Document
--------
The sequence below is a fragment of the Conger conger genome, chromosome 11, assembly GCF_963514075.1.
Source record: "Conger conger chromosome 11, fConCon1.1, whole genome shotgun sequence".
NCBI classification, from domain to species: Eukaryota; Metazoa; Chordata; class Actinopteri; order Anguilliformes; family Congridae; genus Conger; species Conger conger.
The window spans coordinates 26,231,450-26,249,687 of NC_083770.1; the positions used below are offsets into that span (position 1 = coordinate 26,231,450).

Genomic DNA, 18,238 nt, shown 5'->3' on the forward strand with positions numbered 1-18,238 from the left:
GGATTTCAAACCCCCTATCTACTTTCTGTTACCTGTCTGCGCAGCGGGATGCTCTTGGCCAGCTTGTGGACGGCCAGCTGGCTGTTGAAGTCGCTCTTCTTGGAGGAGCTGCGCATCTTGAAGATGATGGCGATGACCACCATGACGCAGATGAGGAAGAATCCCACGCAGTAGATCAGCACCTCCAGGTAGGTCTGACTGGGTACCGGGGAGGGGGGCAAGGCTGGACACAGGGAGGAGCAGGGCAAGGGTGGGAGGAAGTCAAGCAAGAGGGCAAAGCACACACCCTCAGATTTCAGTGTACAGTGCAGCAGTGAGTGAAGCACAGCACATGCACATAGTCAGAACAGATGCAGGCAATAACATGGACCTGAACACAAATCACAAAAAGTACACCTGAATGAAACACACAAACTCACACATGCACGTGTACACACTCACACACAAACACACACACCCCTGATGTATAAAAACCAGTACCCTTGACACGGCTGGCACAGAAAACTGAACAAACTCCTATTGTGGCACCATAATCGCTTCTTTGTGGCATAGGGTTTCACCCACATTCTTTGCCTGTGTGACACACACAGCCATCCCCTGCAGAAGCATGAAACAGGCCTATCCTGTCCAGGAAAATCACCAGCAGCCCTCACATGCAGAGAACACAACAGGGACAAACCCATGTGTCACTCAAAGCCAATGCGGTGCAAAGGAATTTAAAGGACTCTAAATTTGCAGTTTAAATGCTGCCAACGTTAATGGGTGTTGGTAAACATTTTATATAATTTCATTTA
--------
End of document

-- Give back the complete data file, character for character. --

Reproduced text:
The sequence below is a fragment of the Conger conger genome, chromosome 11, assembly GCF_963514075.1.
Source record: "Conger conger chromosome 11, fConCon1.1, whole genome shotgun sequence".
NCBI classification, from domain to species: Eukaryota; Metazoa; Chordata; class Actinopteri; order Anguilliformes; family Congridae; genus Conger; species Conger conger.
The window spans coordinates 26,231,450-26,249,687 of NC_083770.1; the positions used below are offsets into that span (position 1 = coordinate 26,231,450).

Genomic DNA, 18,238 nt, shown 5'->3' on the forward strand with positions numbered 1-18,238 from the left:
GGATTTCAAACCCCCTATCTACTTTCTGTTACCTGTCTGCGCAGCGGGATGCTCTTGGCCAGCTTGTGGACGGCCAGCTGGCTGTTGAAGTCGCTCTTCTTGGAGGAGCTGCGCATCTTGAAGATGATGGCGATGACCACCATGACGCAGATGAGGAAGAATCCCACGCAGTAGATCAGCACCTCCAGGTAGGTCTGACTGGGTACCGGGGAGGGGGGCAAGGCTGGACACAGGGAGGAGCAGGGCAAGGGTGGGAGGAAGTCAAGCAAGAGGGCAAAGCACACACCCTCAGATTTCAGTGTACAGTGCAGCAGTGAGTGAAGCACAGCACATGCACATAGTCAGAACAGATGCAGGCAATAACATGGACCTGAACACAAATCACAAAAAGTACACCTGAATGAAACACACAAACTCACACATGCACGTGTACACACTCACACACAAACACACACACCCCTGATGTATAAAAACCAGTACCCTTGACACGGCTGGCACAGAAAACTGAACAAACTCCTATTGTGGCACCATAATCGCTTCTTTGTGGCATAGGGTTTCACCCACATTCTTTGCCTGTGTGACACACACAGCCATCCCCTGCAGAAGCATGAAACAGGCCTATCCTGTCCAGGAAAATCACCAGCAGCCCTCACATGCAGAGAACACAACAGGGACAAACCCATGTGTCACTCAAAGCCAATGCGGTGCAAAGGAATTTAAAGGACTCTAAATTTGCAGTTTAAATGCTGCCAACGTTAATGGGTGTTGGTAAACATTTTATATAATTTCATTTA